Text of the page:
Office Etiquette For Your First Real Job

The job market is a battlefield, especially for young professionals—like me—who graduated from college and are competing for a place to call their second home.

As I’ve navigated my way through a maze of cubicles and desktop computers over the years, I gathered some personal tips on workplace etiquette along the way, and hope they’ll provide some insight as you too, young Padawans, find your niche in the professional world.

Do your research: Before a job interview, find out more about the company’s social culture and who you might be working with. If there’s a person of interest you’d like to shadow, tell them. If the company participates in charitable fundraising events, and you’re interested in getting involved, tell them. Doing research will not only impress your panel, it’s a surefire way to put your career goals into perspective.

Don’t be negative: Seriously, who wants to hire or work with a drab who has a dark cloud hovering over their head? Mark Murphy, a best-selling author of Hiring for Attitude and CEO of Leadership IQ, told Forbes that top companies are looking for people with proficient job skills and an upbeat attitude. While job skills can be taught, a good attitude cannot. Just remember; a positive attitude is contagious, so smile wide and turn on the shine. I know, that last sentence sounded cheesy, but just go with it!

Do buy a box of “thank you” cards: While you’re networking and establishing connections, keep note of those who helped you along the way. Taking the extra step and delivering a thank you card for a letter of recommendation, a full-time position, or anything in between, says a lot more about you than sending a generic email.

Don’t just sit there: If it gets slow around the office, the best thing to do is get busy. Stock shelves. Stuff envelopes. Ask your co-workers or boss if they need help with anything. Do whatever needs to get done to make the office run a little smoother. Trust, your contributions won’t go unnoticed.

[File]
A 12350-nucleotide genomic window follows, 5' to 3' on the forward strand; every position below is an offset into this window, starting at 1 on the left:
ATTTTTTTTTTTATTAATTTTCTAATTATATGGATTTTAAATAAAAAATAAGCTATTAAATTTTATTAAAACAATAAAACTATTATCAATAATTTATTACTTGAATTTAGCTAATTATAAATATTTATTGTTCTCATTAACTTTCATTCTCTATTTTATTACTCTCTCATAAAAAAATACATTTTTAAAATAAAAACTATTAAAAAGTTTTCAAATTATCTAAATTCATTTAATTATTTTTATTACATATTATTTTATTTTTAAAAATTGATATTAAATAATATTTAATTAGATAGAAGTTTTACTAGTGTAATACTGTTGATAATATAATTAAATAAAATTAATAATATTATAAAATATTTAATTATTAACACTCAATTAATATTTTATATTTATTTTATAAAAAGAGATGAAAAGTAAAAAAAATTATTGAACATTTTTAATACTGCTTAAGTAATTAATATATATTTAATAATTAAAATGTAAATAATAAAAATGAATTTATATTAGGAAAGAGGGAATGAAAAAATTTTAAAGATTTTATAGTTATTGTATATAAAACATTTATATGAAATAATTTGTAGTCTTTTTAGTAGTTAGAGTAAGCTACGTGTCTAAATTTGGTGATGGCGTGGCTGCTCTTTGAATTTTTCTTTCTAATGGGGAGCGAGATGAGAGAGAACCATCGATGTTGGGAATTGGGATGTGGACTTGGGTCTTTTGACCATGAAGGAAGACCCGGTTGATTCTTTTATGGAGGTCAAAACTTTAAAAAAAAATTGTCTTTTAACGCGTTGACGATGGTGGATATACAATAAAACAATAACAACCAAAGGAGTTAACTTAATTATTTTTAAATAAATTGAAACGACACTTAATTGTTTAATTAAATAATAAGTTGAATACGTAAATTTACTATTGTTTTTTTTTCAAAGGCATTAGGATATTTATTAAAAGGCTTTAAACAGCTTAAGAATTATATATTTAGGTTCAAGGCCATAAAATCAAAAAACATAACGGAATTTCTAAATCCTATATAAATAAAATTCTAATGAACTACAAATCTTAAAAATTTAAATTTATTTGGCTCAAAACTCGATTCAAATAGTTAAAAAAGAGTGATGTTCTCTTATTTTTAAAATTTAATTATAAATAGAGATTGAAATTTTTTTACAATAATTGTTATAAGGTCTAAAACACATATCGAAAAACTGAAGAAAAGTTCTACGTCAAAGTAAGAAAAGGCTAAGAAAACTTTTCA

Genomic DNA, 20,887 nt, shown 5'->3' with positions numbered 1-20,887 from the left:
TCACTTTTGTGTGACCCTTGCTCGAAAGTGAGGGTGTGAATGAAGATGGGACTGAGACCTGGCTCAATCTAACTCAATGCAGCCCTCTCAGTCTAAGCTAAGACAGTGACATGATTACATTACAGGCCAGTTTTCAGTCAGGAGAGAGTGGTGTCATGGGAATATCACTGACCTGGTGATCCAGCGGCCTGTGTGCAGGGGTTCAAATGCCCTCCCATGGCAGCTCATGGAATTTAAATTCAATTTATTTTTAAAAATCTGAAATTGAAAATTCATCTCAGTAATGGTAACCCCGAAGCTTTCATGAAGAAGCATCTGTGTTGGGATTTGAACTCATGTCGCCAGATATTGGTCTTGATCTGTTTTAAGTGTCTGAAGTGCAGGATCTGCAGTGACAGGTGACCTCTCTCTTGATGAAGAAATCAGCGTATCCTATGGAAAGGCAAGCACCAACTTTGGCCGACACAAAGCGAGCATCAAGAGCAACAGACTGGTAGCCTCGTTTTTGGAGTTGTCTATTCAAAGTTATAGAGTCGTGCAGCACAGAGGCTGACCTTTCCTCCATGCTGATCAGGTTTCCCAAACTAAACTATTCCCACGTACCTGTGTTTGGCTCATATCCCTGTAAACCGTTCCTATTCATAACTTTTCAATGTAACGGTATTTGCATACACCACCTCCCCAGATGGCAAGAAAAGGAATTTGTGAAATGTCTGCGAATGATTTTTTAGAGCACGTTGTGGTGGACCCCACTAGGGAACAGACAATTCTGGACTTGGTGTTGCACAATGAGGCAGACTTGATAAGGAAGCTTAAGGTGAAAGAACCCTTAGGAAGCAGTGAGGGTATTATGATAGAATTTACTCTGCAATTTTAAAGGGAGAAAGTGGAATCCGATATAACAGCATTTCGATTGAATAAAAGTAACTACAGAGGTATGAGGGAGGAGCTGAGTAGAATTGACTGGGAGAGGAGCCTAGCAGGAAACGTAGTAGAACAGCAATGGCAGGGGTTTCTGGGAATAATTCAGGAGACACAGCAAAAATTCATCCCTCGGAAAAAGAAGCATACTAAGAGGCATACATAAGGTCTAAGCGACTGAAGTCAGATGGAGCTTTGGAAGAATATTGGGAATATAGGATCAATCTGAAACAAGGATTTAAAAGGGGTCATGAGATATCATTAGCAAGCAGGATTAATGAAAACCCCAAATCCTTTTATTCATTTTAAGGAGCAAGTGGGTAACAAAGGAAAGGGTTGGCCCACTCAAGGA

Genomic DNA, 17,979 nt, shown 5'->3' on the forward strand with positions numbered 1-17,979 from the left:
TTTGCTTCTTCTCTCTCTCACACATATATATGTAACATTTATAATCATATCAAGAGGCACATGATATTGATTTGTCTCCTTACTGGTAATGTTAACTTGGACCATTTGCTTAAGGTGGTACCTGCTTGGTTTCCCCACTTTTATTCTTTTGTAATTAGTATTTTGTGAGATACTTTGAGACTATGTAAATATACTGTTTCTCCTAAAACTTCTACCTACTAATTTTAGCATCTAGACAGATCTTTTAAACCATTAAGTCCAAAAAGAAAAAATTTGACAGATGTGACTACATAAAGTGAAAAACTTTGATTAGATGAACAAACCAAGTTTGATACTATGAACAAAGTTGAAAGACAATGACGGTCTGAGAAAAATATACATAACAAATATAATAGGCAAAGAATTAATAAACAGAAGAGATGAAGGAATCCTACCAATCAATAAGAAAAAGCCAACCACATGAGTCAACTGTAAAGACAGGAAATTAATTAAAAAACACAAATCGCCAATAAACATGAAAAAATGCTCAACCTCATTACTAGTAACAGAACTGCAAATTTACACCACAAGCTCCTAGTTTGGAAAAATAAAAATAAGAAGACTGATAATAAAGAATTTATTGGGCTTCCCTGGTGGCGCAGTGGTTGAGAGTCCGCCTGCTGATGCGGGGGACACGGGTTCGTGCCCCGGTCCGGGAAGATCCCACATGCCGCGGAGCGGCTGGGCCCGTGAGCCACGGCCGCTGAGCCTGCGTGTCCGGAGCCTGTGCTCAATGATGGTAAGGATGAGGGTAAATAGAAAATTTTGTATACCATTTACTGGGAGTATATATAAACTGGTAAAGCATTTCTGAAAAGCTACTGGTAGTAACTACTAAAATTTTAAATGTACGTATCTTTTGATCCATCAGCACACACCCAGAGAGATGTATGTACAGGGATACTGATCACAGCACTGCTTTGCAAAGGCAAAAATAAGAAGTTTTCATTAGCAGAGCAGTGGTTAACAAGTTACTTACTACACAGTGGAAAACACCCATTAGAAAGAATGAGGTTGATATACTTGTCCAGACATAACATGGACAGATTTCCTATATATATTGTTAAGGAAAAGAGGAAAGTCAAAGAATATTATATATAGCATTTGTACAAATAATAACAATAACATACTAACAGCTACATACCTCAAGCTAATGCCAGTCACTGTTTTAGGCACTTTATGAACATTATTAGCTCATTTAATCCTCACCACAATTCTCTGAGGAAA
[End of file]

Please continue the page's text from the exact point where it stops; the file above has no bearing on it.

Do pack some snacks: It’s a scientific fact that healthy snacking between meals boosts brain activity, promoting intellectual tasks. So if you’re stuck in the office or on an assignment, you’ll be mentally focused to exchange ideas or handle setbacks at any time.

Don’t spritz scented cosmetic products at a shared workspace: Just don’t. It seems silly, but it happens; because there are those who think the heavy scent of piña colada perfume or rich mahogany cologne wafting through the office smells pleasant, but there’s a chance someone with allergies is glaring at you nearby. If you want your workspace to smell like Ron Burgundy’s apartment, at least find out if anyone in the office is up for it. More than likely, their answer is no.

Do take accountability for your mistakes: We’ve all scooted past the boss’s office at some point in our careers, hoping they wouldn’t catch us walking in late. Mistakes happen, and your boss understands this, but don’t stack on excuses like a shield to soften the blow. Your boss will respect you more for owning up to your mistakes and learning from them.

Jennifer Calderon is a San Diego-based writer and blogger who has a mild obsession with Instagram pets and all things cute and cuddly. She also hopes that she’ll be cool enough to join the cast of The Big Bang Theory if she learns more about theoretical physiology. You can read more on her website, or follow her on Twitter @cantmissjenjen.

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